INDIRECT MECHANISMS include sufficient work income that can provide resources for improving one's general environmental health and safety. Monetary resources can be used to purchase needed health services, both preventive and theraputic. Work sites may also provide social contacts and networks that create additional opportunities for workers to receive information relevant to maintaining healthy lifestyles and avoiding health threates.

Health promotion may be enhanced through the employee benefit structure. For example, respite care or felxible leave policies that allow workers to attend to ailing parents, in the process, help decrease worker stress and maintain worker health status.

Other possible health promotion programs include:

  1. Education in providing caregiving skills

  2. Nutritional and dietary interventions for older workers

  3. Polypharmacy and therapy management programs

  4. Tailored exercise interventions

  5. Disease screening

Conclusion

Workplace policies and programs have the potential to play an important role in the lives of workers who are affected by chronic conditions. Options are available to policy makers and employers to address workers' needs. Such efforts have already made an impact on some workers' ability to balance their work and family life. Continued attention to these issues will help improve the quality of life for workers and increase workplace productivity.


1. Job Accommodation Network (1999). Accommodation benefit/cost data. Retrieved May 24, 2004, from http://www.jan.wvu.edu/media/STATS/BenCosts0799.html

2. Center on an Aging Society analysis of data from the 2000 Medical Expenditure Panel Survey.

3. Rix, S.E. (2004). Aging and work - A view from the United States. Washington, DC: AARP Public Policy Institute.

4. Anderson, G. (2002). Chronic conditions: The cost and prevalence of chronic conditions are increasing. A response is overdue. Expert Voices (Issue 4). Washington, DC: NIHCM Foundation. Also, Partnership for Solutions (n.d.) Chronic conditions: The problem. Retrieved April 27, 2004, from http://www.partnershipforsolutions.org/problem/index.cfm

5. Bond, J.T., Thompson, C., Galinsky, E., Prottas, D. (2002). Executive Summary, Highlights of The National Study of the Changing Workforce. New York: Families and Work Institute.

6. Druss, B.G., Marcus, S.C., Olfson, M., Taniclian, T., Elinson, L., & Pincus, H.A. (2001). Comparing the national economic burden of five chronic conditions. Health Affairs, 20, 233-241.

7. MetLife Mature Market Institute (1999). The MetLife Juggling Act Study: Balancing caregiving with work and the costs involved. New York: Author.

8. MetLife Mature Market Institute (1997). The MetLife Study of Employer Costs for Working Caregivers. New York: Author.

9. Galinsky, E. & Bond, J.T. (1998). Executive Summary, 1998 Business Work-Life Study: A Sourcebook. New York: Families and Work Institute.

10. Business for Social Responsibility (2001). Issue Brief: Work-Life. Philadelphia, PA: Author. Retrieved April 26, 2004, from http://www.bsr.org/CSRRResources/IssueBriefDetail.cfm

11. The SAS Institute (n.d.). Work/Life. Retrieved May 10, 2004, from http://www.sas.com/corporate/worklife/index.html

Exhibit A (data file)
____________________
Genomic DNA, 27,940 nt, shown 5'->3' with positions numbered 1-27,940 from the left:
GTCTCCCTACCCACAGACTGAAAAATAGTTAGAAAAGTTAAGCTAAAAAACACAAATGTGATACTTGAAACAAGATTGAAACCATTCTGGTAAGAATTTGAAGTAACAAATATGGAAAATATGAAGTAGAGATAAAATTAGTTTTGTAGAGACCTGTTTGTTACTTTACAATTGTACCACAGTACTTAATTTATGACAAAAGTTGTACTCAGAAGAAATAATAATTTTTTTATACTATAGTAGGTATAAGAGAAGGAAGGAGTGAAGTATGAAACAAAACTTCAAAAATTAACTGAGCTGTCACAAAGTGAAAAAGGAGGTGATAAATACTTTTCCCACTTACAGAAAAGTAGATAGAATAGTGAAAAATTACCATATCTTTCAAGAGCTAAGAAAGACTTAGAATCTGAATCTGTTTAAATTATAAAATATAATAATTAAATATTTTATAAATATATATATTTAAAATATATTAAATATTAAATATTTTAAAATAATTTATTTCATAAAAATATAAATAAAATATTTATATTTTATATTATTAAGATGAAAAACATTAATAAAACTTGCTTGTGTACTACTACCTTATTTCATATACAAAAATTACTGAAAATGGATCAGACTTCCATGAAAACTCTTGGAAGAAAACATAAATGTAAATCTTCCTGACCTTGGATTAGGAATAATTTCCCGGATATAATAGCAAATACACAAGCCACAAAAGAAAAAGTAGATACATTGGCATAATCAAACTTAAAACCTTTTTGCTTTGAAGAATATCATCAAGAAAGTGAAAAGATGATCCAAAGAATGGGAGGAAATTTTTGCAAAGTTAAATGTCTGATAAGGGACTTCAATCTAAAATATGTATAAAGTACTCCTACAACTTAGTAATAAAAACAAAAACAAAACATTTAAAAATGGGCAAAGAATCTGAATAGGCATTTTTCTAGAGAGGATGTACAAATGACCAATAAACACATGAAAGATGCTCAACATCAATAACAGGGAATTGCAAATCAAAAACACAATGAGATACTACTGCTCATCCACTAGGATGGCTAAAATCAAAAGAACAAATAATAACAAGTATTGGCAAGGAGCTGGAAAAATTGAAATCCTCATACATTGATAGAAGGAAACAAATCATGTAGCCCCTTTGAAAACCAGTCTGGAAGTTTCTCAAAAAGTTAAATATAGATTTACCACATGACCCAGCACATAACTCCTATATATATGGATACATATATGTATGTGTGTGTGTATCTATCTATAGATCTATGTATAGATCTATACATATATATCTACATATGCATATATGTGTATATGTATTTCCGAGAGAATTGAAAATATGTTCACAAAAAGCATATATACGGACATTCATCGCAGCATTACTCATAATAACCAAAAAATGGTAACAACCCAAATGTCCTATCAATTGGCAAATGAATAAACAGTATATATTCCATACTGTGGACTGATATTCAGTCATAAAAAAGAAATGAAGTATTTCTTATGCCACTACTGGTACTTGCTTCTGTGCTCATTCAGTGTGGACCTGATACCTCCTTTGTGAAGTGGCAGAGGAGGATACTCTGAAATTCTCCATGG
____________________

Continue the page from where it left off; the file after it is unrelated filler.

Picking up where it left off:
12. Galinsky & Bond (1998).

13. The Job Accommodation Network website available at http://www.jan.wvu.edu/

14. VCU-RRTC on Workplace Supports (2002). Tapping new talent for business success: Employing people with disabilities. Richmond, VA: Author.

15. VCU-RRTC on Workplace Supports (2002).

16. MacDonald-Wilson, K.L., Rogers, E.S., Massaro, J. M., Lyass, A., Crean, T. (2002). An investigation of reasonable workplace accommodations for people with psychiatric disabilities: Quantitative findings from a multi-site study. Community Mental Health Journal, 38: 35-50.

17. Casey, J.C. & Chase, P. (2004). Creating a culture of flexibility: What it is, why it matters, how to make it work. Boston College: Center for Work & Family. Also, Business for Social Responsibility (2001).

18. Working Mother (2003). 100 Best in Class: 2003. Retrieved May 10, 2004, from http://www.workingmother.com/oct03/100BestInClass

19. Casey & Chase (2004).

20. AFL-CIO (n.d.). Family and medical leave. Retrieved March 9, 2004, from http://www.aflcio.org/issuespolitics/worknfamily/

21. National Partnership for Women and Families (n.d.). Paid leave gains momentum at state and federal level. Washington, DC: Author. Retrieved March 9, 2004 from http://www.nationalpartnership.org/

22. National Partnership for Women and Families website available at http://www.nationalpartnership.org/

23. National Partnership for Women and Families (n.d.).

24. Galinsky & Bond (1998).

25. MetLife Mature Market Institute website available at http://www.metlife.com

26. Corporate Voices for Working Families website available at http://www.cvworkingfamilies.org/innovations.html

27. Galinsky & Bond (1998).

28. Ibid.


ABOUT THE ISSUE BRIEFS

This is the seventh in a series of Issue Briefs on Challenges for the 21st Century: Chronic and Disabling Conditions. This series is supported by a grant from the Robert Wood Johnson Foundation. Emily Ihara wrote this Issue Brief.

The Center on an Aging Society is a non-partisan policy group located at the Health Policy Institute at Georgetown University. The Center studies the impact of demographic changes on public and private institutions and on the financial and health security of families and people of all ages.


Center on an Aging Society
Health Policy Institute - Georgetown University
2233 Wisconsin Avenue, NW, Suite 525
Washington, DC 20007
(202) 687-9840 - (202) 687-3110 (fax)
info@aging-society.org

Last Modified: 28 June 2004